Hot Limewashes and Sheltercoats

Nigel Copsey


  Pale ochre limewash on town hall facade
  Traditional thick limewash on Tetbury Town Hall

The revival in the use of hot-mixed lime mortars has been gathering pace across the UK and Ireland over the past three years, and the use of quicklimes in conservation and repair is now becoming increasingly routine. This has injected new energy and insight into the wider lime revival, affecting not just construction mortars but also decorative finishes and surface treatments.

As craftspeople began to use hot-mixed lime mortars again they initially struggled with procedures which had not been used for 40 years or so, and historic accounts and the experiences of others were not as readily available as they are now. Rules for producing and using hot-mixed lime mortars had to be re-discovered, initially by trial and error. Hot-mixed mortars are forgiving of inexperience, however, and historic texts now provide a mine of expert opinion and direction. It should perhaps be no surprise that using the right materials, manipulated as they were in the past, allows compatible like-for-like repairs to be carried out with comparative ease and efficiency.

While mortars and limewashes have a long history, with documentary sources dating back to Pliny, shelter coats are a product of the lime revival, and of Baker’s lime method in particular. They can be defined as ‘aggregated limewashes’ for the treatment of friable or previously soiled stonework of particular importance and significance, offering a sacrificial layer that fills pores and seeks to match the tone and character of the stone when newly carved.

In addition to their decorative function, limewashes also play an important role in protecting the fabric. Recent research has demonstrated that the application of limewash to any masonry substrate, from the least to the most porous, enhanced the drying of the fabric at the surface and to surprising depth and with greater efficiency than when there was no limewash at all. This is due to the pore structure of calcium carbonate which is ‘perfect’ for the poulticing of moisture. It is the high free-lime content of limewashes and mortars that provides the key to effective and efficient breathability (Wiggins 2016).


Many problems experienced in recent years stem from the slaking and mixing of lime. Since the lime revival began, limewashes and sheltercoats have been made by diluting putty limes, themselves made by slaking quicklime in an excess of water. Historically termed ‘drowning’, this method was considered by all commentators to deliver a weakened lime with deficient bond strength and less cohesion and ‘tenacity’ – the key standard for a good mortar, along with good workability.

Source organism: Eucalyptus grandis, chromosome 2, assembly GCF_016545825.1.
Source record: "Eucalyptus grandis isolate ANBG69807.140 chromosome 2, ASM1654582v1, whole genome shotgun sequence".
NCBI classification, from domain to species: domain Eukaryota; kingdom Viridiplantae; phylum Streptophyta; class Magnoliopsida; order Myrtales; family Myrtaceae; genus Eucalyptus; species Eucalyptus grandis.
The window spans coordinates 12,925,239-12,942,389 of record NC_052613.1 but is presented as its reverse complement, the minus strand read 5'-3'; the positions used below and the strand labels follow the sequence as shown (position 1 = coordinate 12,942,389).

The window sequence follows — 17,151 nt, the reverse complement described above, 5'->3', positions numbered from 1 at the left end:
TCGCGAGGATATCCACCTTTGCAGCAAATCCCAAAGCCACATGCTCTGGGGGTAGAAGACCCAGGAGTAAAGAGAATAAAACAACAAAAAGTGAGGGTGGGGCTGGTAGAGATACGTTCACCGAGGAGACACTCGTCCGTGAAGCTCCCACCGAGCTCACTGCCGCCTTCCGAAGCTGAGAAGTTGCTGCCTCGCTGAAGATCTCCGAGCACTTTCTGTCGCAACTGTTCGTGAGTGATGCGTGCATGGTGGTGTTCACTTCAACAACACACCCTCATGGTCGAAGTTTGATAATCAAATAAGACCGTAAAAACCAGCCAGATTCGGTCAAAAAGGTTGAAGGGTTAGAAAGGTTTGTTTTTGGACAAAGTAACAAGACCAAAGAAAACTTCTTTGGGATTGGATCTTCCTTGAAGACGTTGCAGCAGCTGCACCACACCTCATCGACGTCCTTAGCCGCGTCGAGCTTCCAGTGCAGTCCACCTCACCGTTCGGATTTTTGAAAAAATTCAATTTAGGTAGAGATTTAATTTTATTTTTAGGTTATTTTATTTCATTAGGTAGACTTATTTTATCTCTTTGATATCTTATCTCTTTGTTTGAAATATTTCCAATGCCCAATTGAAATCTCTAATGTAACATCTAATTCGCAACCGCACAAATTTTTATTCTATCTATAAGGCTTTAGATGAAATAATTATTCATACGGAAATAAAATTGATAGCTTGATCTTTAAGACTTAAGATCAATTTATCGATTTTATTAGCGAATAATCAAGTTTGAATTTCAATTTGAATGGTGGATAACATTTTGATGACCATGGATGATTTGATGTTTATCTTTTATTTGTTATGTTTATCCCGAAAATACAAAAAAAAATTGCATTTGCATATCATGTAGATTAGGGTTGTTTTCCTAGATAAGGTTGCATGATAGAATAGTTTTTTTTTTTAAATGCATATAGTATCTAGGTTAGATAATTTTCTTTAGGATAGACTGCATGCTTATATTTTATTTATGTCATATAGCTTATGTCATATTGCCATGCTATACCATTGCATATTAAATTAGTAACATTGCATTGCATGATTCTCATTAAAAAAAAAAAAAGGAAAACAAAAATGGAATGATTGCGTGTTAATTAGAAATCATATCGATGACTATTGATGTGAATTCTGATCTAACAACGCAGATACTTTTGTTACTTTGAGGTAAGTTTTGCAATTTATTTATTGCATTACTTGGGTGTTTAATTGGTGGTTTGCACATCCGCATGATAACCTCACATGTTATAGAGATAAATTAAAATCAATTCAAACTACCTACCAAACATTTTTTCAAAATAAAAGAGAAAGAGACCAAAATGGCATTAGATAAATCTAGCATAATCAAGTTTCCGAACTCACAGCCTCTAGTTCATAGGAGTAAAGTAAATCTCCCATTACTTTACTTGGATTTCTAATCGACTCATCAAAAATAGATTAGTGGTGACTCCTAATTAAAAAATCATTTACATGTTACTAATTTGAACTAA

The importance of matured lime putty was asserted by Vitruvius, Pliny and others, but always in the context of high status stucco finishes and fine colour washes. These putties were slaked alone but, as when lime was slaked with sand for mortars, the water was always added to the lump lime and in just sufficient quantities to effect the slake plus a little more water to deliver a stiff, dough-like paste. This was laid down to allow all slaking to occur.

Lime putty, used neat as a mortar, was the norm for gauged brickwork and perhaps for bedding the finest ashlar. It was rarely used as a binder (Langley 1750).

More generally and in more recent centuries, running lime to putty was an efficient way of removing unslaked lumps which would otherwise impede the achievement of very fine surface finishes. This is made explicit by many sources:

Fine-stuff is pure lime, slaked with a small portion of water, and afterwards well saturated, and put into tubs in a semi-fluid state, where it is allowed to settle, and the water to evaporate. A small proportion of hair is sometimes added to the fine-stuff. Stucco, for inside walls, called trowelled or bastard stucco, is composed of the fine-stuff above described, and very fine washed sand, in the proportion of one of the latter to three of the former. All walls, intended to be painted, are finished with this stucco. (Nicholson)

  Stone statue in niche after conservation  
  Conserved figure at Crowland Abbey church, Lincolnshire by Alex Carrington using hot-mixed mortars and sheltercoats  

Running quicklime to putty became more common for plastering and building during the 20th century because it was a quick and easy way of slaking large volumes of lime. However, it was used in the knowledge that the resulting mortars would be gauged with gypsum or ordinary Portland cement, which were assumed to counter the inherent weakness of mortars made with this material while speeding the initial set but not the carbonation of the lime. It was a response to the demand for mass housing and increasing time pressures in the construction industry.